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At 27 degrees below zero, there’s no shame in dressing your camera in a winter coat.

Bonnie out to shoot photos of the aurora

Photographer and camera all parka’d up

Bonnie, here, coming to you from our first-ever Northern Lights Photo Expedition at Chena Hot Springs in the interior of Alaska. It’s so cold here that when you breathe in through your nose, it crackles.

But then this happens… and it’s all worthwhile:

shoot photos of the aurora

Here we are, out braving the cold and making memories together under the aurora:

shoot photos of the aurora

So far, the biggest lesson we’ve learned is: Be prepared. Hand warmers, toe warmers, fluffy coats, and hot chocolate keep us going.

And the second-biggest lesson is: Practice with your gear!

If you think your camera is frustrating now, try operating it inside a fluffy camera parka with ski gloves on, at 20 degrees below zero… in the dark.

It sounds impossible. But if you spend a little time practicing in a warm room with the lights on, getting to know your camera’s buttons and dials, it’s not so bad. And it makes you a better photographer in the end.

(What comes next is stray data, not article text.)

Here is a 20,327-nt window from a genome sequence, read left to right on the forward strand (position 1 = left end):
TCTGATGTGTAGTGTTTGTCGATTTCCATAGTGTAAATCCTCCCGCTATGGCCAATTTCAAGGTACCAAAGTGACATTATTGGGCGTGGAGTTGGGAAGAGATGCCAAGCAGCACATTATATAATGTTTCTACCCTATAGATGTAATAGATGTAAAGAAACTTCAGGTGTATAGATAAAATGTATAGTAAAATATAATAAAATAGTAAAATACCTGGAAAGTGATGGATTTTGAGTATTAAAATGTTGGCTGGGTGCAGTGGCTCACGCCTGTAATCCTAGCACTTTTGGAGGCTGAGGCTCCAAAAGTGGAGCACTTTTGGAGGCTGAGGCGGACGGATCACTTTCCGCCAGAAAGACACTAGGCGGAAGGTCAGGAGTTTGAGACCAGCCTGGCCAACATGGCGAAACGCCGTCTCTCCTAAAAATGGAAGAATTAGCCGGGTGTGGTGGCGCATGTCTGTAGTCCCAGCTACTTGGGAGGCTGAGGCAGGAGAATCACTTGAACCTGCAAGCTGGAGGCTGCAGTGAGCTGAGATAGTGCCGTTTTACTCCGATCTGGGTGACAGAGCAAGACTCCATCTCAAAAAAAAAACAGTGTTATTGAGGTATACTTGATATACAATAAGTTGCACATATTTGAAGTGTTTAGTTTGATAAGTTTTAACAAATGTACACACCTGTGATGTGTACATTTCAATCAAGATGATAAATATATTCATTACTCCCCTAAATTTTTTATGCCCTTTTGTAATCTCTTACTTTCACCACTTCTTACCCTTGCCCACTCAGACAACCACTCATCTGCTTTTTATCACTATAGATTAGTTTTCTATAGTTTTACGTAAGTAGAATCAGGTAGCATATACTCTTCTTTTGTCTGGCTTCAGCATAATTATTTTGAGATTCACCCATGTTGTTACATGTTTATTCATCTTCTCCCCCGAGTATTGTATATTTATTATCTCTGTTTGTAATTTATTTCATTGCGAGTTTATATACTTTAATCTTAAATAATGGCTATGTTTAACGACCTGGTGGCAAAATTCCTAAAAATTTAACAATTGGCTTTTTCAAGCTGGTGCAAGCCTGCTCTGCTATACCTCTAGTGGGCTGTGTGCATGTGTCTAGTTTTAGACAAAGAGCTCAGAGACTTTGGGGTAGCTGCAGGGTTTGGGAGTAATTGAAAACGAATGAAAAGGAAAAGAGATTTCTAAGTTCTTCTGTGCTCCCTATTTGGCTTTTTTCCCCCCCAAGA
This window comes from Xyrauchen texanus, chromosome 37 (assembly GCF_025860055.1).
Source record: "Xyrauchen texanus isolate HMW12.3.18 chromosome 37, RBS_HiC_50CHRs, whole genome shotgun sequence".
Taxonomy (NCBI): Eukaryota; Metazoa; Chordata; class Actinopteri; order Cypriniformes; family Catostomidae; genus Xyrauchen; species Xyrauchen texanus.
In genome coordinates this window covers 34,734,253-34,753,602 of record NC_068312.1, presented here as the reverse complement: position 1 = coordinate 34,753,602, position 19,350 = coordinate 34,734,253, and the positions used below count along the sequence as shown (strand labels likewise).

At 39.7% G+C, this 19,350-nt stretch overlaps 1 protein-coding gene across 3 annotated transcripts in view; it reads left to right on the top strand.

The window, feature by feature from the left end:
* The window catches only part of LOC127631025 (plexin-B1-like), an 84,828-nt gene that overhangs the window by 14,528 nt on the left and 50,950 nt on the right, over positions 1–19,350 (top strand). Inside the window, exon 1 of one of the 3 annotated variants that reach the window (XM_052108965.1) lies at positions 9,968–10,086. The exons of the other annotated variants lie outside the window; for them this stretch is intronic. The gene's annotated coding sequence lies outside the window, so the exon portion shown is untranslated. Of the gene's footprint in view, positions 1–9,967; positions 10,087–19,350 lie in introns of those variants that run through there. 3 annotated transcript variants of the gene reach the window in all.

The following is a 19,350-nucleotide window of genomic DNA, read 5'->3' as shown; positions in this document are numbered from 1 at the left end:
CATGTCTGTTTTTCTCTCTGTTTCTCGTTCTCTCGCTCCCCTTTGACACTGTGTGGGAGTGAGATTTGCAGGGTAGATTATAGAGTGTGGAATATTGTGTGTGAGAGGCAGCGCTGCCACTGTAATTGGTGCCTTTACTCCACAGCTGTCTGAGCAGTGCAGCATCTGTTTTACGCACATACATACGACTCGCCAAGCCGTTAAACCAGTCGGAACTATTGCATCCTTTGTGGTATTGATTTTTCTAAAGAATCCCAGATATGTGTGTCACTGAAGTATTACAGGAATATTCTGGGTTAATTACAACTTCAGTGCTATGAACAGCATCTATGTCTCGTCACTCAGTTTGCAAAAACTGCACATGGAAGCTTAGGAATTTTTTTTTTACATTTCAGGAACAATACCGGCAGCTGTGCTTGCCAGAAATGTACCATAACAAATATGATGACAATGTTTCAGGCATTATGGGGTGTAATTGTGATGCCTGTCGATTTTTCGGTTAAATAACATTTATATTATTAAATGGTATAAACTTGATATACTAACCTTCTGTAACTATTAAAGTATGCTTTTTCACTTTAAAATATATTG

To shoot photos of the aurora, you need to first put your camera on a tripod… then put it in manual. Here are the settings to start with:

ISO: HIGH – around 1600 or higher

Aperture: Wide open. Use the lowest f/stop number – around f/2.8 or f/4.5

Shutter Speed: Up to 20 seconds. It’s hard to say for sure without being there, because some aurora displays are brighter than others. Start around 10 seconds and go up to 20 if you need to – but don’t go beyond 20 seconds, as you’ll start to see movement in your stars.
 
As a photographer – whether you’re braving super-cold temps or casually shooting in your backyard, it’s always a good idea to get familiar with your gear before you go shoot. Spend some time learning how to change the settings when you don’t have something exciting happening in front of you. 

That way, when something exciting DOES happen… you’ll be ready. And much more likely to get the shot. 

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